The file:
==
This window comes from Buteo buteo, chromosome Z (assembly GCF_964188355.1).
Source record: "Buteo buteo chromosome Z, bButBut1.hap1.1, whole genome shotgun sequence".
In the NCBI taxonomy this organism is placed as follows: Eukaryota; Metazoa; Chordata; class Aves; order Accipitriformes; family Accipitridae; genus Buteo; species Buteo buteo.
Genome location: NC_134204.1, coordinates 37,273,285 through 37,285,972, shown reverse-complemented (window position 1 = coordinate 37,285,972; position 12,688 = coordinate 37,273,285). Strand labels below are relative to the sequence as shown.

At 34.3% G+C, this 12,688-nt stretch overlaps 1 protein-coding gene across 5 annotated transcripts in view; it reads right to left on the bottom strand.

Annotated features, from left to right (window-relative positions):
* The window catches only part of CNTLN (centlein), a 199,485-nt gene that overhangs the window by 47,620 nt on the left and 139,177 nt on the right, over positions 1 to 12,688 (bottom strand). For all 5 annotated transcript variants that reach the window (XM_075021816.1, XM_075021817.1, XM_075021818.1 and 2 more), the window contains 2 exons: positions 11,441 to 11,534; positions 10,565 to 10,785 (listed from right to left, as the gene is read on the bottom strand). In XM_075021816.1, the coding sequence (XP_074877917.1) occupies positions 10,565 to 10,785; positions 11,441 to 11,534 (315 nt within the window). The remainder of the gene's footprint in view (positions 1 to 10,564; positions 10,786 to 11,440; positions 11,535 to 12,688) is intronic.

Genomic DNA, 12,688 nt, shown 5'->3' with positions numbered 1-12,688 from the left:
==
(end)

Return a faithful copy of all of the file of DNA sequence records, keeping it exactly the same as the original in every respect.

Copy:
This window comes from Buteo buteo, chromosome Z (assembly GCF_964188355.1).
Source record: "Buteo buteo chromosome Z, bButBut1.hap1.1, whole genome shotgun sequence".
In the NCBI taxonomy this organism is placed as follows: Eukaryota; Metazoa; Chordata; class Aves; order Accipitriformes; family Accipitridae; genus Buteo; species Buteo buteo.
Genome location: NC_134204.1, coordinates 37,273,285 through 37,285,972, shown reverse-complemented (window position 1 = coordinate 37,285,972; position 12,688 = coordinate 37,273,285). Strand labels below are relative to the sequence as shown.

At 34.3% G+C, this 12,688-nt stretch overlaps 1 protein-coding gene across 5 annotated transcripts in view; it reads right to left on the bottom strand.

Annotated features, from left to right (window-relative positions):
* The window catches only part of CNTLN (centlein), a 199,485-nt gene that overhangs the window by 47,620 nt on the left and 139,177 nt on the right, over positions 1 to 12,688 (bottom strand). For all 5 annotated transcript variants that reach the window (XM_075021816.1, XM_075021817.1, XM_075021818.1 and 2 more), the window contains 2 exons: positions 11,441 to 11,534; positions 10,565 to 10,785 (listed from right to left, as the gene is read on the bottom strand). In XM_075021816.1, the coding sequence (XP_074877917.1) occupies positions 10,565 to 10,785; positions 11,441 to 11,534 (315 nt within the window). The remainder of the gene's footprint in view (positions 1 to 10,564; positions 10,786 to 11,440; positions 11,535 to 12,688) is intronic.

Genomic DNA, 12,688 nt, shown 5'->3' with positions numbered 1-12,688 from the left: